7 ways animals deal with summer heat
Summertime has arrived in the northern hemisphere, and with it some sweltering heat. Animals have developed different ways of dealing with this — from mud baths to bald spots.
How humans beat the heat
When it gets hot (40 C is 104 F) we sweat. Our brain tells our body that it's time to cool down. The eccrine sweat glands get to work, and soon your face and armpits will be dripping. Excess body heat is used to evaporate some of that sweat off of our skin, and that's how the body cools down. But we also rely on things like fans and umbrellas to keep cool. How do animals manage without such tech?
Pigs: A roll in the mud
As humans like to take a cold shower when they're warm, pigs like to wallow in mud. Swine cannot sweat, so they need to find other ways to cool down. Mudbaths are more effective than a dip in a stream or pond, because the fluid in mud evaporates off the pig's mud-coated body more gradually than pure water would. This keeps pigs cool for longer.
Fennec foxes: Those ears!
These desert dwellers have the largest ears relative to their body size of any member of the canine family, which includes foxes, dogs, wolves and jackals. Fennec foxes don't just use their ears to track prey underneath the sand, but also to dispel heat. That is useful in places like the Sahara desert, where temperatures can climb to 50 degrees Celsius (122 degrees Fahrenheit)!
Elephants: Cooling hair
Fur on animals is usually there to keep them warm. But in elephants, the small hairs growing on their body do the opposite job ― they help them cool down. Princeton University researchers found that the hairs work like cooling fins, helping elephants to dissipate heat more effectively. The hairs can conduct heat away from the elephant's body, like electricity through a wire.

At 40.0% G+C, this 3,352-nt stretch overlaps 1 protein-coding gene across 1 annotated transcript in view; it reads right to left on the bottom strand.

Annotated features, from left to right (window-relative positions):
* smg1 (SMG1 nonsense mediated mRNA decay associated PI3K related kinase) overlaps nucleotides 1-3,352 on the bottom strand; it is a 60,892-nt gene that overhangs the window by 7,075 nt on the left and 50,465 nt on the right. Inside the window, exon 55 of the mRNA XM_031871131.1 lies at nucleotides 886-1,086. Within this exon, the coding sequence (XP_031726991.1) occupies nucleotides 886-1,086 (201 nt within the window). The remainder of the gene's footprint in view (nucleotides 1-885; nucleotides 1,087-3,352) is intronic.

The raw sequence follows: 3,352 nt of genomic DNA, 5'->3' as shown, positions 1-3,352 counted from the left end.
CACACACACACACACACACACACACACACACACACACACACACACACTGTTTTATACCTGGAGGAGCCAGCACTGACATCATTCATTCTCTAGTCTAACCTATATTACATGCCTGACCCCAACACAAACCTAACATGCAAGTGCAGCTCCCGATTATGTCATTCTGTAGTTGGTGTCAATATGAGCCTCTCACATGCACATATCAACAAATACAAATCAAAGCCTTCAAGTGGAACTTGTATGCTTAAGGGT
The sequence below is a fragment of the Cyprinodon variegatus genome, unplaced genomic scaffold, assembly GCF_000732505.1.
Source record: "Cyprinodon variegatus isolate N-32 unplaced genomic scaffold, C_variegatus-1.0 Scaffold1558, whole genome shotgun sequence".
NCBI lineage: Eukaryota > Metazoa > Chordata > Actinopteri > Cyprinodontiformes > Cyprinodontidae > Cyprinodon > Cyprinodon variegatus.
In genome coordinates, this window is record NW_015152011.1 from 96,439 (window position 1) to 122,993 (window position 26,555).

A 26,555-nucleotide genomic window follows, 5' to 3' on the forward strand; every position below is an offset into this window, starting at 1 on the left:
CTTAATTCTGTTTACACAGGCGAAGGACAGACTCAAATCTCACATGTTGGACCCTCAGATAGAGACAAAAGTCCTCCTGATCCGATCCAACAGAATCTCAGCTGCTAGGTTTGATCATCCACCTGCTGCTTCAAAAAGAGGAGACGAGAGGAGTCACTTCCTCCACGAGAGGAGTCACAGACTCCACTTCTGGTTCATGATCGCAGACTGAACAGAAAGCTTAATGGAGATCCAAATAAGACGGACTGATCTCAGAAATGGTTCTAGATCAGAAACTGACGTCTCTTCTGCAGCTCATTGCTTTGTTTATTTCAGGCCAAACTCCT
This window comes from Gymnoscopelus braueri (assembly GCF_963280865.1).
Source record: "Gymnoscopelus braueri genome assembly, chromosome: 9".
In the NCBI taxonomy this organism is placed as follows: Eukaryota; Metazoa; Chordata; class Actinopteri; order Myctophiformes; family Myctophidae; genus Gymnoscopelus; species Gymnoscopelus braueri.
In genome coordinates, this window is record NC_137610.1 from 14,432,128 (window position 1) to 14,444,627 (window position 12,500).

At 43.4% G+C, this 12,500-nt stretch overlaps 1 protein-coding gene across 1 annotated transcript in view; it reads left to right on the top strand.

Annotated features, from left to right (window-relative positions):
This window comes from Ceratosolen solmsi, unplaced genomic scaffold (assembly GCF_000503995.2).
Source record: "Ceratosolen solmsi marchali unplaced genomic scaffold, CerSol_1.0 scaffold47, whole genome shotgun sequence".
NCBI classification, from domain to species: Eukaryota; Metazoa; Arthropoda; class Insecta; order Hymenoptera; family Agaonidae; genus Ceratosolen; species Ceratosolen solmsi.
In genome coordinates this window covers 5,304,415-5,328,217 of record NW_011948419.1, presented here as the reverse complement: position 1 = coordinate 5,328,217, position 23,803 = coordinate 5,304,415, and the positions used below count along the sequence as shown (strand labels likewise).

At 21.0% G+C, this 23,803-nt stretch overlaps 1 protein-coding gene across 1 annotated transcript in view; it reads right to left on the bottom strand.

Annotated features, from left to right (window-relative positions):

Squirrels: Bald spots
Among the animals whose fur keeps them warm is the squirrel. In summer, that's not very useful, of course. But squirrels have adapted. Their paws have spots that are hairy in winter and bald in summer. This is where these animals dissipate its heat ― at least a little. They still need to stay in the shade when it gets hot, preferably close to a lake or stream, where they can access water.
Despite what you might've heard, camels don't store water in their humps; rather, fat. They can convert this fat into energy when they must go without other resources for a long period of time. It also makes it easier for them to release heat from their bodies. Camels can go for weeks or even months without water, and then drink more than 100 liters (26.4 gallons) in one go.
Border collies and other dogs cannot sweat through their skin, so they release heat via their paw pads and noses. They also pant with their tongue hanging out ― they'll breathe in up to 400 times a minute when it gets hot! Their body cools down because of the moisture evaporating on their tongue, and they exchange the hot air from their lungs with cooler external air.
Keep your pets cool!
Many pets cannot regulate their body temperature very well, and are at risk of getting heatstroke when it gets too hot. Dogs are just one example. Don't leave them in the car in summer ― temperatures can quickly become dangerously high. Small pets like guinea pigs or bunnies always need enough shade and water in their enclosures. If it gets too hot out, keep them inside and ensure fresh air flow.